Leap day is that time when a single day is added to the Gregorian Calendar every four years.
The reason for this, of course, is that whereas most modern calendar years have 365 days, a complete revolution of the Earth around the Sun (one solar year) takes approximately 365 days and 6 hours. An extra 24 hours thus accumulates every four years, requiring that an extra calendar day be added to align the calendar with the Sun’s apparent position. Without the added day, in future years the seasons would occur later in the calendar, eventually leading to confusion about when to undertake activities dependent on weather, hours of daylight, etc.
However, most of us in America associate leap year with presidential elections. Even though someone appears to be running for president all the time, it would be far worse if we hadn’t pegged the election cycle to leap years. In this, we can consider ourselves lucky.
But what of those persons who have had the unlucky accident of birth on February 29? Such a person may be called a “leapling” or a “leap-year baby.” I would imagine this presents them with a dilemma. In non-leap years, some leaplings celebrate their birthdays on either February 28 or March 1, while others only observe birthdays on their authentic intercalary dates of February 29.
There are many instances in children’s literature where a person’s claim to be only a quarter of their actual age turns out to be based on counting their leap-year birthdays.
A similar device is used in the plot of Gilbert and Sullivan’s 1879 comic opera The Pirates of Penzance. As a child, the character Frederic was apprenticed to a band of pirates until his 21st birthday. Having passed his 21st year, he leaves the pirate band and falls in love. However, since he was born on February 29, his 21st birthday will not arrive until he is eighty-four, so he must leave his fiancée and return to the pirates.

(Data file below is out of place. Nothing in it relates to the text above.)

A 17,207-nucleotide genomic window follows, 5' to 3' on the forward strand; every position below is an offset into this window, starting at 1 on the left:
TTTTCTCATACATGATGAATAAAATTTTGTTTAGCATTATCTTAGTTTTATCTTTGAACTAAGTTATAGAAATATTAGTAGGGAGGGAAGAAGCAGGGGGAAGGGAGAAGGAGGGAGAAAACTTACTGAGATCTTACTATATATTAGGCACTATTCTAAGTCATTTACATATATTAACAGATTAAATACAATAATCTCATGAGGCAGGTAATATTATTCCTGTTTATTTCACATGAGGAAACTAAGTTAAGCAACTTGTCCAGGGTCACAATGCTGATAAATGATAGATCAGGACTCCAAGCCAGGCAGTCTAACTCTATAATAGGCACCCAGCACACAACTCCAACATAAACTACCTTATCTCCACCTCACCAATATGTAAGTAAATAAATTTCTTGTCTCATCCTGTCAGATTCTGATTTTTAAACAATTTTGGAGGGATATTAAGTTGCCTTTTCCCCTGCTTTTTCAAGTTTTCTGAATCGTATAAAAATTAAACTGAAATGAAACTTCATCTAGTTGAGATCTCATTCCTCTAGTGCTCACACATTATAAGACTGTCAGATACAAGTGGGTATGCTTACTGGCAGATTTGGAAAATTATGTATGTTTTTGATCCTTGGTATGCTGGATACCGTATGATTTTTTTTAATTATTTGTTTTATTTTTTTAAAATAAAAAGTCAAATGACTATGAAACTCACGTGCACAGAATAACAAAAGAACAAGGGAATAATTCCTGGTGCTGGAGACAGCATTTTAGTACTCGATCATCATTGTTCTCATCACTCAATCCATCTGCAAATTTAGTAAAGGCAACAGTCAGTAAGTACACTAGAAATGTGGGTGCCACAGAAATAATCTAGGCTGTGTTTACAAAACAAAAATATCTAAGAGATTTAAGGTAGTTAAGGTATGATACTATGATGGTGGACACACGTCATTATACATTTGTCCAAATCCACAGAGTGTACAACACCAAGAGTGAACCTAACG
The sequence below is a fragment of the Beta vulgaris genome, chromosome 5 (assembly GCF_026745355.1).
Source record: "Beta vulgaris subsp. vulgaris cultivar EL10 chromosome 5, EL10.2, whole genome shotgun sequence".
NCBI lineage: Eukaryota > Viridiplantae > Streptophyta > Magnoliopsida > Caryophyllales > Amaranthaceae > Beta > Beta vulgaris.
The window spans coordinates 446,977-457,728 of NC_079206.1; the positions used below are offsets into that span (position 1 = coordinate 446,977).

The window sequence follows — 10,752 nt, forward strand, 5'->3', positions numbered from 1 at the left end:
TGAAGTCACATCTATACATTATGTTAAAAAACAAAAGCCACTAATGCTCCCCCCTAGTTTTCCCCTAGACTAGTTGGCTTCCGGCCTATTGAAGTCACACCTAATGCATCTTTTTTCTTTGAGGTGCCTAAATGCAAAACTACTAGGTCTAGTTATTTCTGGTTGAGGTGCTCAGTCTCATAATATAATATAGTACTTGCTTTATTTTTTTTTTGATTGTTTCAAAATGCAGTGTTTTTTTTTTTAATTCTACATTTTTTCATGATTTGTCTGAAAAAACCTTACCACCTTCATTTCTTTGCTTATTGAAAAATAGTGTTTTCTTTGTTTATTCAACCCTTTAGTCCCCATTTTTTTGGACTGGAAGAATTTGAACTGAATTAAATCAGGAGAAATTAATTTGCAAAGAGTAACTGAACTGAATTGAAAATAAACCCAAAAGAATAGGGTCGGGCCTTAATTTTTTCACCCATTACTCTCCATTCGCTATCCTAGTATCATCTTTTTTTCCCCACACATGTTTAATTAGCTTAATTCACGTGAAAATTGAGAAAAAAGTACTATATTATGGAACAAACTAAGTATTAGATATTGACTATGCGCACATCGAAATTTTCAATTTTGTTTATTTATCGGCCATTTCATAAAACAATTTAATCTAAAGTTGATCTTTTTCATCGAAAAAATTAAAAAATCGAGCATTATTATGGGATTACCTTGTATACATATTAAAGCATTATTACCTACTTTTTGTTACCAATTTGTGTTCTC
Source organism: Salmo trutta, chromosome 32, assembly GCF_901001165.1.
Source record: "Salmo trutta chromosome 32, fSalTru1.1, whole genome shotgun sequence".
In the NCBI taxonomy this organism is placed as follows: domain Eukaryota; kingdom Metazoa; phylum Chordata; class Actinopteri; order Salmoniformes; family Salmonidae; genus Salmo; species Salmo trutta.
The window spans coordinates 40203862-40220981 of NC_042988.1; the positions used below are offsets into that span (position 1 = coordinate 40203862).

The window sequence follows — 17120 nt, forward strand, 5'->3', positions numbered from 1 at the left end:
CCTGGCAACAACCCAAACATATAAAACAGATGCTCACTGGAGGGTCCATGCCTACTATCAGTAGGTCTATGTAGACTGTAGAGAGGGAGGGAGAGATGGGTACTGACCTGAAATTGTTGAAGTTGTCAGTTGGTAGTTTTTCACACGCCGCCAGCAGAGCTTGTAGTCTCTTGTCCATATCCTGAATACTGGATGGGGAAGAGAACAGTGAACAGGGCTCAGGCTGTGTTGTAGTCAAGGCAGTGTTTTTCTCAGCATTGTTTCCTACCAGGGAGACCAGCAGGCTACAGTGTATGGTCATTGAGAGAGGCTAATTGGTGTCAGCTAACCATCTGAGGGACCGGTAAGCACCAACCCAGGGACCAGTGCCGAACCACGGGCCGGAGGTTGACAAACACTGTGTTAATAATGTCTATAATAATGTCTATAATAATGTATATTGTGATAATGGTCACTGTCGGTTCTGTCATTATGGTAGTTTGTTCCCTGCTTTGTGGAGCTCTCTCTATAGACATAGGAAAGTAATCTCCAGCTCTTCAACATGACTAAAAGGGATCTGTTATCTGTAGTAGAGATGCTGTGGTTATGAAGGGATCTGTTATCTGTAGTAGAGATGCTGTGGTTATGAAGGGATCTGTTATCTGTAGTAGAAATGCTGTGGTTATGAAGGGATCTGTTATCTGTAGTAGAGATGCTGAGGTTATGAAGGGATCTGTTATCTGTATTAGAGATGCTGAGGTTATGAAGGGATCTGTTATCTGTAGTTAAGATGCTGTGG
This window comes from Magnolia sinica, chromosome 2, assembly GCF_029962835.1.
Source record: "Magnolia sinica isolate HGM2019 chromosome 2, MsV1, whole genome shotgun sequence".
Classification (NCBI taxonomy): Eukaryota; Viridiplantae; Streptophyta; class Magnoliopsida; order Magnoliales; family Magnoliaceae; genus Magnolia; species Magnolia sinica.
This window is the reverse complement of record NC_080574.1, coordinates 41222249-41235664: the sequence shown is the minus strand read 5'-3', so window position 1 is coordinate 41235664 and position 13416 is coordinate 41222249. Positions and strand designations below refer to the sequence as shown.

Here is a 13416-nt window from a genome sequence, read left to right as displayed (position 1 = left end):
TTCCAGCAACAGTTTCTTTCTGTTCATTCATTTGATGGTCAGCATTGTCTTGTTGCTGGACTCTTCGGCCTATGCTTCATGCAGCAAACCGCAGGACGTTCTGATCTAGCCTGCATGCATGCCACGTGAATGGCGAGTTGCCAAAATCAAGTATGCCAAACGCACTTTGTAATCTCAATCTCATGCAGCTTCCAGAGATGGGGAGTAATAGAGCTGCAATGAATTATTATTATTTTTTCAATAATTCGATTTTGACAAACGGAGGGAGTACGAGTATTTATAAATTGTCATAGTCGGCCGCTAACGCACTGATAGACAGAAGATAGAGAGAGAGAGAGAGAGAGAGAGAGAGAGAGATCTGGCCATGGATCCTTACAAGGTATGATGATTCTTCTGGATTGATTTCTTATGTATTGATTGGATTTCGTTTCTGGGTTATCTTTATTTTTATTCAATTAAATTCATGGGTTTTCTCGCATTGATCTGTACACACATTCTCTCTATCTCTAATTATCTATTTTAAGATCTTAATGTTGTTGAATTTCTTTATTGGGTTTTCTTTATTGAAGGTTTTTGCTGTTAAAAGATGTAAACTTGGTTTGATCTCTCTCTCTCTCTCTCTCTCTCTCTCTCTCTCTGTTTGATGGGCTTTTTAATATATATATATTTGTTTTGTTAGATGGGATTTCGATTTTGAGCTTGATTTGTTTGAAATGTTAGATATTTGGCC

This plot point was also used in a Sherlock Holmes story, where a friend of Dr. Watson’s is a Baronet who is due to receive his inheritance on the New Year’s Day of the year where his twenty-first birthday will be celebrated, only for the law to deprive him of the money as he was born on February 29; with the 84-year-old Baronet distraught at the news that 1900 is not a leap year, Holmes helps the Baronet fake his death long enough for his grandson—who is the appropriate age to receive the inheritance—to establish his claim and receive the money himself.
I just read a story by a 28-year-old woman who says this year marks her seventh real birthday because she was born on February 29th—a leap day. She says that the most popular topic of conversation among leaplings is the bureaucratic problems they all inevitably face.
This red-tape nightmare can take many forms. Sometimes it’s as small as not being able to select one’s birth date from a drop-down menu online—or those several years when Facebook didn’t acknowledge they had a birthday. Often it’s more substantial, like dealing with inaccurate legal documents. All modern leap babies have to navigate these snafus for two milestones: one’s 18th and 21st birthdays. US states have historically struggled to figure out a workable solution.